Energy & Environment

Congress relinquishes its power to approve some presidential appointments

Congress relinquishes its power to approve some presidential appointments

The House Tuesday passed a measure 261-114 to remove 200 presidential appointments from the Senate’s purview for confirmation hearings and votes.

It eliminates the requirement of Senate approval for such positions as rural utility services administrator, board directors of the commodity credit corporation, the assistant administrator for grant programs at FEMA, and assistant secretaries for management.

The bill originated in the Senate last year where it passed 79-20, and reduces the number of confirmations from 1,200 to 1,000.

Rep. Tom Graves (R-Ga.) said he voted against the measure because it was the constitutional duty of the other body to offer its advice and consent on those positions and that the president already controls 2,700 political appointees without congressional overview.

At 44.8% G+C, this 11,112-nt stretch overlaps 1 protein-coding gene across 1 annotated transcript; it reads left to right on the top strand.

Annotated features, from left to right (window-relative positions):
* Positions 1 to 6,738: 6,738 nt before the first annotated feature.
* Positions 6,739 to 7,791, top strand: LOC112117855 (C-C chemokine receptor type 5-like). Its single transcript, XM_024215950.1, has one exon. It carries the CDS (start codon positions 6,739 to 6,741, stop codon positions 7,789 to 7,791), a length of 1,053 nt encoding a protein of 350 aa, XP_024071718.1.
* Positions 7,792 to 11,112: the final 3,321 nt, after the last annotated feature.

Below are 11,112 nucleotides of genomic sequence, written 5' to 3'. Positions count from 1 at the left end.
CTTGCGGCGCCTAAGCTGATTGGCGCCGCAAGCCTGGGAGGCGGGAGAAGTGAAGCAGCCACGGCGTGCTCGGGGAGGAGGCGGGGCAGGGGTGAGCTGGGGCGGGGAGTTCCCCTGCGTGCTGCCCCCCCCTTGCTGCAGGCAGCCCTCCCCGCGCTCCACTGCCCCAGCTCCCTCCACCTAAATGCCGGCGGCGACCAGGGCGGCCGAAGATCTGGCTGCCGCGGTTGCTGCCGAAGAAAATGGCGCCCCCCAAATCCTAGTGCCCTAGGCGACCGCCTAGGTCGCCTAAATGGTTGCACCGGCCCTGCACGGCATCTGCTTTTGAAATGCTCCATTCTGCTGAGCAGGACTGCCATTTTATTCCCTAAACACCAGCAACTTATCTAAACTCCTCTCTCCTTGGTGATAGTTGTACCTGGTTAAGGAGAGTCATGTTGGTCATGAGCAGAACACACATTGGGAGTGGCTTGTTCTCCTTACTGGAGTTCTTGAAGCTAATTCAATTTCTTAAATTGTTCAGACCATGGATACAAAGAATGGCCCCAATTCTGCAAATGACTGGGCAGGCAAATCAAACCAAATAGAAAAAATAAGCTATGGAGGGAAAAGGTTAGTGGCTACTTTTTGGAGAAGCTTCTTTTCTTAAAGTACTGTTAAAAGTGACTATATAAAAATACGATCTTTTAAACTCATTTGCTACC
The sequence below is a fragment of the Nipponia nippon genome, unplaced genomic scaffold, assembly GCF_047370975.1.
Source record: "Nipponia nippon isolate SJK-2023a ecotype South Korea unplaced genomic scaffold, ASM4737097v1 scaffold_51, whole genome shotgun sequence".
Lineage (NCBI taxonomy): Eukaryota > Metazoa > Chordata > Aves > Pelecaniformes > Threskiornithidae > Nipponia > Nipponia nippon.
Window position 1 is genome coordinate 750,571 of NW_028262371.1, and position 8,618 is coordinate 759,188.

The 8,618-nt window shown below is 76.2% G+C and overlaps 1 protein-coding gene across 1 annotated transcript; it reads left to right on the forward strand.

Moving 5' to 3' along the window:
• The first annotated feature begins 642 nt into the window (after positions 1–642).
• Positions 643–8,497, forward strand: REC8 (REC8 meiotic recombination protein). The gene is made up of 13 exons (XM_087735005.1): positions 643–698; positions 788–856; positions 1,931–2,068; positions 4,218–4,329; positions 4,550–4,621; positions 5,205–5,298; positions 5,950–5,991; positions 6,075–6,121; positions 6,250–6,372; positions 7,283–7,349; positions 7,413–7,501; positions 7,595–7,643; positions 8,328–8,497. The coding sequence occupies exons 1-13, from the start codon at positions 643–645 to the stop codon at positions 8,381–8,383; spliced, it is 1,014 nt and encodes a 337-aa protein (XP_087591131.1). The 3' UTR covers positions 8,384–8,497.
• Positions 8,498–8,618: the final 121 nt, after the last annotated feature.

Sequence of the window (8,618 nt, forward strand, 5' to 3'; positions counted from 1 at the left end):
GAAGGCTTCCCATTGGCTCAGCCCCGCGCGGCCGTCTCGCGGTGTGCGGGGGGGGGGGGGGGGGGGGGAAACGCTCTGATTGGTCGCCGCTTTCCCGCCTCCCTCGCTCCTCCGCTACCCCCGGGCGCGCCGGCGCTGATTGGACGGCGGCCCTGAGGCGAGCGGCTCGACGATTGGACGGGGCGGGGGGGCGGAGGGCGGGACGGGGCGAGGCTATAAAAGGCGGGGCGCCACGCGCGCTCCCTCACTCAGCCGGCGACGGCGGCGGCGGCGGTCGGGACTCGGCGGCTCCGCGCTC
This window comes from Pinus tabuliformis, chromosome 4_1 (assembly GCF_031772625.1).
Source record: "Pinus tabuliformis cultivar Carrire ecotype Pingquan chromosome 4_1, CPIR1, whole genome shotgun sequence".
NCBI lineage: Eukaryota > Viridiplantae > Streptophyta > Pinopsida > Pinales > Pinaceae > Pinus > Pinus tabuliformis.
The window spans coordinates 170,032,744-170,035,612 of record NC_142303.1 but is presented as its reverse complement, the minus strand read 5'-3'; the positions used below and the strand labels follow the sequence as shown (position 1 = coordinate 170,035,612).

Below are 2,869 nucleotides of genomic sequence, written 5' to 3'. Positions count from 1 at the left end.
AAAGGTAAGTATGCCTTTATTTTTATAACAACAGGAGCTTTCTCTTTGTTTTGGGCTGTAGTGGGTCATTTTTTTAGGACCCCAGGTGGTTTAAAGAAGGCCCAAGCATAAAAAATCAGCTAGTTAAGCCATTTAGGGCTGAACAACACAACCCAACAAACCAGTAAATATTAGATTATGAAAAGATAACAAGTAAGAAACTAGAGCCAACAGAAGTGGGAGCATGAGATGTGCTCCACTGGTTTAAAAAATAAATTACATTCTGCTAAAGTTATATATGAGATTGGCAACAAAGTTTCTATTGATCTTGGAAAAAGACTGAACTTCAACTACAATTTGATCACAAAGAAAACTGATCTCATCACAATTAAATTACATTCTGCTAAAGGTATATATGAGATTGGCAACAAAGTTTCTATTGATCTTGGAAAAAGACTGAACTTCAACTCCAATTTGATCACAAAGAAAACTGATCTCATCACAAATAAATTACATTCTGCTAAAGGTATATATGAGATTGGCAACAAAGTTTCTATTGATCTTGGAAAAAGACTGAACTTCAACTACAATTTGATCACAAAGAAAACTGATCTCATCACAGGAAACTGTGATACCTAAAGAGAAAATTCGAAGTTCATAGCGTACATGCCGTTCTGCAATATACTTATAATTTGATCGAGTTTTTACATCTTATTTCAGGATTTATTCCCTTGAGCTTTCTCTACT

“Time and time again, the Obama administration has shown the American people it’s willing to abuse the power of the Oval Office,” Graves said. “Congress should absolutely not relinquish more power.”

Another position that will be eliminated from approval is the chief scientist of the National Oceanic and Atmospheric Administration (NOAA).

The nomination of Scott Doney to be that chief scientist was blocked last year after Sen. David Vitter (R-La.) put a hold on the position because of President Barack Obama’s moratorium on drilling in the Gulf of Mexico. Vitter’s hold ultimately forced Obama to remove Doney from consideration for the position earlier this year

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